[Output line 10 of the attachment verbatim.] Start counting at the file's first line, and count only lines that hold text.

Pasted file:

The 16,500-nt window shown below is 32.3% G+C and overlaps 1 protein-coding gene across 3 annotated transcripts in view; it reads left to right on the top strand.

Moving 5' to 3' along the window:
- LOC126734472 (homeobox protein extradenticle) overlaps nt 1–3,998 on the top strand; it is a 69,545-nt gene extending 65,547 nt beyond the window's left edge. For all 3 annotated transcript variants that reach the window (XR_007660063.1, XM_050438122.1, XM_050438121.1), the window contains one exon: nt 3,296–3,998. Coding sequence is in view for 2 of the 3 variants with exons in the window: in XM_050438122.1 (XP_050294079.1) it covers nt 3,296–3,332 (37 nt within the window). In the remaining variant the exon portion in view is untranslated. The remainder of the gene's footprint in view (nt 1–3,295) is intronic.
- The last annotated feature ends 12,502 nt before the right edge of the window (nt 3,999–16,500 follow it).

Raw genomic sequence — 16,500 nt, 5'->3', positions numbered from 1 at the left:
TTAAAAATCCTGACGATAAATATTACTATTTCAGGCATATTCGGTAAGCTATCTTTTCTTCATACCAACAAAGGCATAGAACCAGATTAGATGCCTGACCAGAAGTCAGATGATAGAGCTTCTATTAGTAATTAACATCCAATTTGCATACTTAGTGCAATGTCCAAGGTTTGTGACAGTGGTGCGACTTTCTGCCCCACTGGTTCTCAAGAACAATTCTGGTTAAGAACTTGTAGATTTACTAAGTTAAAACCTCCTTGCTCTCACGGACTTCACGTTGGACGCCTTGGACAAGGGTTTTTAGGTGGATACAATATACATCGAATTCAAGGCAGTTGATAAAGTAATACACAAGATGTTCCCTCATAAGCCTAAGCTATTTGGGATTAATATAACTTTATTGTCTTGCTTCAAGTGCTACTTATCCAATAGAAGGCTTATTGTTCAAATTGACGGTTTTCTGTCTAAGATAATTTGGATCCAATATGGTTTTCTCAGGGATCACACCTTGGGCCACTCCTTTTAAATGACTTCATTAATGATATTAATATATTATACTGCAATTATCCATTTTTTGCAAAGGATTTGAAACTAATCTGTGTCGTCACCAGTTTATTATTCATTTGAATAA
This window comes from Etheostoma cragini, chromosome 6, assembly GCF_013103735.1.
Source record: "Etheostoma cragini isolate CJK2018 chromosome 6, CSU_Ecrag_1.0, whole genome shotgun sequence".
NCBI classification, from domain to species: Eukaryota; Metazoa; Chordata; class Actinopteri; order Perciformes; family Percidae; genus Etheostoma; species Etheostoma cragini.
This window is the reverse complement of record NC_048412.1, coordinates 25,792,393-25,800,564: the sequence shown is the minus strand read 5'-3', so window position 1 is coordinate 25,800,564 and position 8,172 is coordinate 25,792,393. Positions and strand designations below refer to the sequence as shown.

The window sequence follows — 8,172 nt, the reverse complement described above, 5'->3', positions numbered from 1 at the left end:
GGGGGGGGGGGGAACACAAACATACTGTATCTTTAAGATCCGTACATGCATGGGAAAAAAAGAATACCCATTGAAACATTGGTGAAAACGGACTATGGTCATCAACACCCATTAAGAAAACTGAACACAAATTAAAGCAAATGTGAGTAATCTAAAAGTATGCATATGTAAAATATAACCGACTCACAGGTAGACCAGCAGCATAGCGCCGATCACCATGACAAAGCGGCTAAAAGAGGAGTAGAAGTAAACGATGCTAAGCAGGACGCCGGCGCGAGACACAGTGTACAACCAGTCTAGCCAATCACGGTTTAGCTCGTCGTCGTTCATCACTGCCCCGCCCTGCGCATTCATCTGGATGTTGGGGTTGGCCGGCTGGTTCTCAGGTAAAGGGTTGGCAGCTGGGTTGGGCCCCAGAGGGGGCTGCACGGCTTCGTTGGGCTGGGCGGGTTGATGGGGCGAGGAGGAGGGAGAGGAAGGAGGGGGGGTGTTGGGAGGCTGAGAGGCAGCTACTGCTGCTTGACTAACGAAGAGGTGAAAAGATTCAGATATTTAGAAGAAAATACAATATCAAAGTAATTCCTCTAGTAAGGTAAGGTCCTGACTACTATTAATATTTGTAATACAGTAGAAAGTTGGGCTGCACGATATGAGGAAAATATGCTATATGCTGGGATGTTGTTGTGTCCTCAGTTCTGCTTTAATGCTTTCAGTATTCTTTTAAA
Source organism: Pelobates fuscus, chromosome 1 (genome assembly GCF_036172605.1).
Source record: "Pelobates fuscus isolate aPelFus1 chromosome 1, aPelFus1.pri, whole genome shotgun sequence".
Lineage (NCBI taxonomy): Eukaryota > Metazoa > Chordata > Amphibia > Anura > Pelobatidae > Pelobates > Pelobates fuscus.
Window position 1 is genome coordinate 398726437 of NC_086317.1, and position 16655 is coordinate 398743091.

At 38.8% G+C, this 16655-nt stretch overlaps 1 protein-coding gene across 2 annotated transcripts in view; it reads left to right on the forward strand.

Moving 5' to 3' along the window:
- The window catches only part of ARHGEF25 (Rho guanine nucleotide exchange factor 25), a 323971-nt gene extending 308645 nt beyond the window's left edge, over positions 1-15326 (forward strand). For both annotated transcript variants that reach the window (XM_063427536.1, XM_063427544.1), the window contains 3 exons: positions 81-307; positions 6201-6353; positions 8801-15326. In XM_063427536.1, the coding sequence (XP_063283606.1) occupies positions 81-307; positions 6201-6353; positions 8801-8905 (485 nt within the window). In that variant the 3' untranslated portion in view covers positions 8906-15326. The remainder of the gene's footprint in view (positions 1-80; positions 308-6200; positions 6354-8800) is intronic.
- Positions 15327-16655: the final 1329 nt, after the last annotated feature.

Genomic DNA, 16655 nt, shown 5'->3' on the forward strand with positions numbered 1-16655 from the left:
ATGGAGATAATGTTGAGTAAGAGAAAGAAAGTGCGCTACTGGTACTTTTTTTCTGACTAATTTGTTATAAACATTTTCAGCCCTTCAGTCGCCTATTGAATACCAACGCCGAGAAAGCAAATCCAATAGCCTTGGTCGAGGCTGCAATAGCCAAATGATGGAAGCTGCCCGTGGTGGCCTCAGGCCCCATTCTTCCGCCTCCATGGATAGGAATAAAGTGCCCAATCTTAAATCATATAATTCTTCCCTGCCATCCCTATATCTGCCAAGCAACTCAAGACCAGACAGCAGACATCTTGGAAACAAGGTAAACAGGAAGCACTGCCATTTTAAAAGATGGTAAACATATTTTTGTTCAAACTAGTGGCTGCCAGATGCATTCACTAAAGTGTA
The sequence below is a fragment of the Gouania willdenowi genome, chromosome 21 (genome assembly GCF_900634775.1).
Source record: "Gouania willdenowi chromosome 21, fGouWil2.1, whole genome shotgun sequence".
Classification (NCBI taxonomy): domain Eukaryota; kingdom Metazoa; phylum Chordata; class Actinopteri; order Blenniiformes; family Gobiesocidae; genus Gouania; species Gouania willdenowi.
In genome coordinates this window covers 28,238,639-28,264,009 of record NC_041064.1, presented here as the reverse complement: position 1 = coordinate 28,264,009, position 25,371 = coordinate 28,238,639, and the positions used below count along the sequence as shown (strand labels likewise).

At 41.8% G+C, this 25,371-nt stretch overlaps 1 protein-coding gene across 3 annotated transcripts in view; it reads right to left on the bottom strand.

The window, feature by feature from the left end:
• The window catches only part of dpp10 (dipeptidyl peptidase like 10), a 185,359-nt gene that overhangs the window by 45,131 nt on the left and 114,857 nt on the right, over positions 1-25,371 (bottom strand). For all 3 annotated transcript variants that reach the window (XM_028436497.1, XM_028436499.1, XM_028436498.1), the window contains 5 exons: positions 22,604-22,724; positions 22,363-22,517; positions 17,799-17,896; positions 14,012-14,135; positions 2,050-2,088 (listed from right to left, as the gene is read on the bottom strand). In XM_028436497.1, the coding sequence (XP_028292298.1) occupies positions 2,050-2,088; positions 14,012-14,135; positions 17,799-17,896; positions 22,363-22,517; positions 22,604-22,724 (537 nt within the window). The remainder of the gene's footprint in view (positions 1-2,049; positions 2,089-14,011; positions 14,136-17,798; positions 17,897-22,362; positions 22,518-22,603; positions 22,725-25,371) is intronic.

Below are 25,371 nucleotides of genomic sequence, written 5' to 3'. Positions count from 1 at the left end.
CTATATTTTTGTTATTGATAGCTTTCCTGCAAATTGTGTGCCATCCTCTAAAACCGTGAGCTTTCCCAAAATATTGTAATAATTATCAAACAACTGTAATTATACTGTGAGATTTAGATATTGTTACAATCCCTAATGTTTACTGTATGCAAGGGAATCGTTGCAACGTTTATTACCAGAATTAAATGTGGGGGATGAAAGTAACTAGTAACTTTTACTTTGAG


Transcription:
This window is the reverse complement of record NC_048412.1, coordinates 25,792,393-25,800,564: the sequence shown is the minus strand read 5'-3', so window position 1 is coordinate 25,800,564 and position 8,172 is coordinate 25,792,393. Positions and strand designations below refer to the sequence as shown.